Edible Kitchen

Practically Perfect: The Cast Iron Skillet

By Julianne Puckett / Photography By Brent Harrewyn | Last Updated May 15, 2015
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Cast Iron Skillet

Let’s play a little game: What images come to mind when you read the word “skillet”?

Cowboys heating up their nightly meal in a pan over an open campfire on the high plains? Perhaps a prairie settler serving sizzling bacon to her family in a log cabin? Or maybe it’s a cartoon homeowner thwarting an unwelcome burglar by smashing him in the head with a frying pan.

Those frying pans you envisioned? Odds are they’re all cast-iron skillets.

At one point in our culinary history, there was no need to qualify the word “skillet”; cast iron was ubiquitous, as evidenced by our little game. But with the advent of the space-race era of the 1960s, cast iron fell out of fashion, replaced by new nonstick aluminum pans which were lighter, sleeker and easier to clean. This new cookware, along with other technological advances that followed, has certainly made our modern kitchens more efficient than those of our grandparents. Granny would undoubtedly be impressed with our sous vide chicken breasts and on-demand one-cup coffee machines.

However, as with bell-bottom jeans and shag carpeting, what’s old has become new again: Cast-iron cookware is experiencing a resurgence in popularity. Along with a renewed appreciation and passion for our grandparents’ less processed way of living (think canning and preserving, victory gardens and “Paleo” diets), many of us are also embracing the tools with which our grandparents cooked, including that workhorse of the kitchen, the cast-iron skillet.

As their name imports, cast-iron skillets are composed of iron. More specifically, they’re made from a mixture of iron and steel, heated to a high enough temperature to liquefy and then poured into a two-sided sand mold in a process called casting. Once cooled, the mold is broken open and the skillet is removed in one solid piece.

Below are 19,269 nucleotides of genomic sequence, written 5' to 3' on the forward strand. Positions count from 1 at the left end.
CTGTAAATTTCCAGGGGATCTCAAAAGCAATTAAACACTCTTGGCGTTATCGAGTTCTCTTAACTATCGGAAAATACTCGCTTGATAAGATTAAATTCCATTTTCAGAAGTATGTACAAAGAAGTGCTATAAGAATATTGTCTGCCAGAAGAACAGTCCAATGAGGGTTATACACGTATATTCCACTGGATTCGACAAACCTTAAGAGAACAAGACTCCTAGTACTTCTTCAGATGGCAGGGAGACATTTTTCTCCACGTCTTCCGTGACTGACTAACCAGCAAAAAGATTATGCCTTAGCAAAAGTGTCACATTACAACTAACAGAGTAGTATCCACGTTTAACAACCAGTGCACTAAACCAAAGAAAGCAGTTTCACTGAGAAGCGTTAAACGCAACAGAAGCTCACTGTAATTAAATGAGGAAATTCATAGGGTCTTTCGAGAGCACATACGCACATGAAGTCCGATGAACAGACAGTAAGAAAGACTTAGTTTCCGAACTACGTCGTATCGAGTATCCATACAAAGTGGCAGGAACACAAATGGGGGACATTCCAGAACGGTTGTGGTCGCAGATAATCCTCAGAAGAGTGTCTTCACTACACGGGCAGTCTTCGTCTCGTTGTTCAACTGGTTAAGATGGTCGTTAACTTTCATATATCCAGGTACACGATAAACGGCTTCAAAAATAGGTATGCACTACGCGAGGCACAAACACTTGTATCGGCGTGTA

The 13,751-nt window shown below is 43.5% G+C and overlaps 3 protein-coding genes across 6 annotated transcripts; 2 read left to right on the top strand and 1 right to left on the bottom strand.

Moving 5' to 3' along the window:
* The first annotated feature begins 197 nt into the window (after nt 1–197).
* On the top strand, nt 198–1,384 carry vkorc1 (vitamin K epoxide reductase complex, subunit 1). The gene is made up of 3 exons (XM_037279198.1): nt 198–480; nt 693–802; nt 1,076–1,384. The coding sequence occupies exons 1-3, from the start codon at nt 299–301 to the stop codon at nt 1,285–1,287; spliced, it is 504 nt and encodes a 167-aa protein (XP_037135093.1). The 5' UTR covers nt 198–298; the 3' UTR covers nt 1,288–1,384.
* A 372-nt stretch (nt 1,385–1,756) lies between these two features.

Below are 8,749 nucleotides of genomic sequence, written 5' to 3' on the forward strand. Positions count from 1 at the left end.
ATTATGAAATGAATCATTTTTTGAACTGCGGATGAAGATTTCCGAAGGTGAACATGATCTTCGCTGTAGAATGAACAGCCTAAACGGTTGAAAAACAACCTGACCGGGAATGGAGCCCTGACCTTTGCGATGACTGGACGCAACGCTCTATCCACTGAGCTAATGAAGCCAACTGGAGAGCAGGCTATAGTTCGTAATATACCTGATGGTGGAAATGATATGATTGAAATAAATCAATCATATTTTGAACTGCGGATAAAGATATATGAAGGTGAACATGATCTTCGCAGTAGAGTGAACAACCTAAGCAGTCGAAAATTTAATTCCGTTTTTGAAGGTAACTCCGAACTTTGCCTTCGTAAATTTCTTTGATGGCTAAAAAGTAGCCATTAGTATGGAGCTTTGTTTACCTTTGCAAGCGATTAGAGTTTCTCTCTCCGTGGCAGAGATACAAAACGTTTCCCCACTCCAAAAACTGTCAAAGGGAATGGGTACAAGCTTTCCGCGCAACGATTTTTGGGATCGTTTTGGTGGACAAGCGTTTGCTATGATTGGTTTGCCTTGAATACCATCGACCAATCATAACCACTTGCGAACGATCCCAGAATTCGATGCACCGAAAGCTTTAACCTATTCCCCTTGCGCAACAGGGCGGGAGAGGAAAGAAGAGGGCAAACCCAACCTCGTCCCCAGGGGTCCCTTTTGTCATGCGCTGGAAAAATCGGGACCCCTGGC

While this one-piece construction imparts strength and durability, cast iron has many other advantages as well. It is capable of withstanding extremely high temperatures while absorbing, distributing and maintaining heat evenly, making it ideal not only for frying but also for high-temperature searing and even baking or roasting. Plus, it’s equally at home over an open campfire, on the stovetop, in the oven or on an outdoor barbecue grill.

The secret to getting the best performance from a cast-iron skillet lies in the seasoning process (see sidebar for one recommended technique). Seasoning means baking on light coats of oil that not only protect the skillet’s surface but also fill in miniscule pits and cracks; it’s akin to keeping a good coat of wax on wood furniture or moisturizing your skin in winter. Each time the pan is used, a little more oil is baked on, further smoothing the surface and helping to give it its famous low-stick quality.

Another advantage is that the skillet is easy to clean. Once properly seasoned, it requires only a light cleaning with mild soap and water to remove leftover cooking oils. In fact, some advocate not using soap at all but instead simply scouring off excess oil with hot water and a scrub brush or a handful of salt. Perhaps this no-cleaning approach is why the skillet has been a staple at hunting and fishing camps. Regardless, there’s certainly no soaking required or even advised; soaking or running a cast-iron skillet through a dishwasher will remove too much of the essential seasoning layer.